After spending more than five decades in Manhattan building its brand as one of the country's leading camera, lighting and grip rental companies, ARRI CSC did one thing that exponentially increased its reach and presence in the market:
It moved to Jersey.
That's right. The company's 2009 relocation from the hustle and bustle of one of the nation's leading media areas — where every street corner looks like a scene from a Woody Allen movie — to big warehouse facilities in Secaucus made all the difference.
And while the much bigger space and much cheaper rents are both nice, ARRI CSC President Simon Broad said perception was more important than profit.
“It was a big decision to relocate and it was not hugely popular … Moving an entire business and staff across the river was not an overnight decision,” he said. “But when we relocated to this facility, it sent a message that we were a different business.”
One that was adjusting to a more digitalized and mobile industry. And now, perhaps, one that can be used as an example for more movie and film companies to make the move.
At least that was the thinking earlier this month when the Senate Economic Growth Committee voted unanimously to advance the Garden State Film and Digital Media Jobs Act, or the reinstatement and restructuring of New Jersey's tax incentive program for film and television productions.
The bill would increase the annual program cap from $10 million to $50 million for film production tax credits and increase credit-eligible production expenses to 22 percent if purchases are made at businesses within the state's Urban Enterprise Zones.
Sen. Raymond Lesniak (D-Union), who sponsored the Garden State Film and Digital Media Jobs Act, knows the productions follow the credits.
“We're losing over $100 million a year in tax revenues and thousands of jobs to New York and other states because they offer tax credits and we no longer do,” Lesniak said.
“Also, universities such as Rutgers, NJIT and Montclair State strongly support my legislation and will benefit since it requires that production companies partner with them for internships, training and job opportunities.”
If companies need to be convinced, they should look no further than ARRI CSC.
The company, which services the feature film, television, broadcast and events markets in the Northeast, now has 90,000 square feet worth of space and several large loading docks in its headquarters — a far cry from the single loading dock in Manhattan on 55th Street.
“Most of our inventory (in Manhattan) was loaded from the basement via freight elevators,” Broad said. “Now we have the ability to seamlessly handle five shows at once.”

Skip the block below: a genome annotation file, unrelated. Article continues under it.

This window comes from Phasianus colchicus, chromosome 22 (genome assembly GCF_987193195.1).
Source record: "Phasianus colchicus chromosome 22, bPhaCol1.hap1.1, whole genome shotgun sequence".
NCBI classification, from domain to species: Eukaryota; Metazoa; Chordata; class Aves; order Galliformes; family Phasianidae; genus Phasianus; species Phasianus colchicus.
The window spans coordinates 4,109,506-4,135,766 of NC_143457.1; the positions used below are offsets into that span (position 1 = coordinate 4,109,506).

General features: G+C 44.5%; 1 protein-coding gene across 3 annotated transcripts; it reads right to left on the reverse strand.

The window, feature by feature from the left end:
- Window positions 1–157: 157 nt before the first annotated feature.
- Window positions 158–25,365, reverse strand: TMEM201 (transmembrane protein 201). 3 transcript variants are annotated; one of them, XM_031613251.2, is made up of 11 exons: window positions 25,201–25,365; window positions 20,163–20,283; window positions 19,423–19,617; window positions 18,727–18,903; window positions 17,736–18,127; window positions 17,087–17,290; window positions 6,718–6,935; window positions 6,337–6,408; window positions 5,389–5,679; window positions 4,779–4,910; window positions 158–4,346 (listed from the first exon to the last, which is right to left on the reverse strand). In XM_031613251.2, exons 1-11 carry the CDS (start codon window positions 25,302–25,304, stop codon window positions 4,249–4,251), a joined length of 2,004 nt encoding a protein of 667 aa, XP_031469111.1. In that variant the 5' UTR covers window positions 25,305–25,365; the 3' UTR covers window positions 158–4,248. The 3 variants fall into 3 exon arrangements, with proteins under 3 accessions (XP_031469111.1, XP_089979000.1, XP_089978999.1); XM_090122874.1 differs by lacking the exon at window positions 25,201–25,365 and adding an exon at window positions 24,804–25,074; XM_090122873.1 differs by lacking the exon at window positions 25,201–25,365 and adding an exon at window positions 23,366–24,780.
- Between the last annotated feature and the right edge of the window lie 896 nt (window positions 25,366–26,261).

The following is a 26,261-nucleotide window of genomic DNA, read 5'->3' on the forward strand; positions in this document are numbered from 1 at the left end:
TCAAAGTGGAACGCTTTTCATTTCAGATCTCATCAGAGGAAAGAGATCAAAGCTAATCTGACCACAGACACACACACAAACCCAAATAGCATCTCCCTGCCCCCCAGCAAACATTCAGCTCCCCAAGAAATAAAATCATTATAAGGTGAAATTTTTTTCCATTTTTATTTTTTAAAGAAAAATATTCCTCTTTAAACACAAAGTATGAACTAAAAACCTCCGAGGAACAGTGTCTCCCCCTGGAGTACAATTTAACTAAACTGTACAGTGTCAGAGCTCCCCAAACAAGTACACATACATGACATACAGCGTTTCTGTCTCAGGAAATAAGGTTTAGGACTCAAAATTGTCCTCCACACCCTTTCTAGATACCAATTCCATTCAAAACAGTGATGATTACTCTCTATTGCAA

And do it easily.
Broad proudly boasted that every employee continued with the company — about half of the 80 now commute from New York. All of them, however, are different.
“(Our staff) felt their shoulders dropped once they were here,” Broad said. “They had no idea working every day in Manhattan was so tense.”
The relocation, however, hasn't been perfect.
“We thought we were coming to a commercial area where for sure we would have sophisticated transport,” Broad said, noting that trains are often canceled or rerouted and busses often don't show up.
“If it all lines up, people are stunned that they can come out of here quicker than they could have sometimes moved around in Manhattan. But it's not reliable.”
Broad has done what he can to turn a negative into a positive for the company.
In an effort to make up for tricky transportation issues, ARRI CSC has stepped up its support for crews that visit its facilities from all over the country.
“The move made our service even better because we've had to work doubly hard to make sure there's a reason for people to come here,” Broad said. “The facility and services offered need to be high-level because otherwise people can go to local companies in Manhattan.”
In addition to supporting their inventory with tech support, repairs and production services over weeks or months of filming, ARRI CSC in Secaucus can now adequately provide better production testing for its clients.
Long-term television series and feature films such as “The Wolf of Wall Street” have requested private rooms specifically designed to pre-configure camera settings, choose lenses and filters, design lighting schemes, test-run hair and makeup styles and more before setting out on location.
Broad said the ability to do all this is good for ARRI CSC and for New Jersey.
Broad said many employees with ARRI CSC often become successful freelancers within the industry later.
“We train people and ensure the right level of quality out there,” he said.
Many of those crew members — approximately 14,000, according to the New Jersey Department of Labor and Workforce Development — are already living in New Jersey.
That's just one of the many positives Jersey's got going for it.
New Jersey locations — from urban to seashore to woods — have long been known to be more accommodating and the state's existing talent pool would make hiring crew a breeze.
And Broad believes that by converting existing infrastructure into soundstages, New Jersey has the capability to sustain a thriving film and television industry.
It's a reason Broad backs the bill.
“It's clearly a tough sell to persuade the legislators that there's a validity to tax incentives in support of film production in New Jersey,” he said.
Broad knows there is — and stressed that if the tax incentive program were to be reinstated, ARRI CSC would without question expand and increase employment here instead of looking to open in other up-and-coming areas such as New Orleans or Atlanta.
Why go there when you can go to Secaucus?
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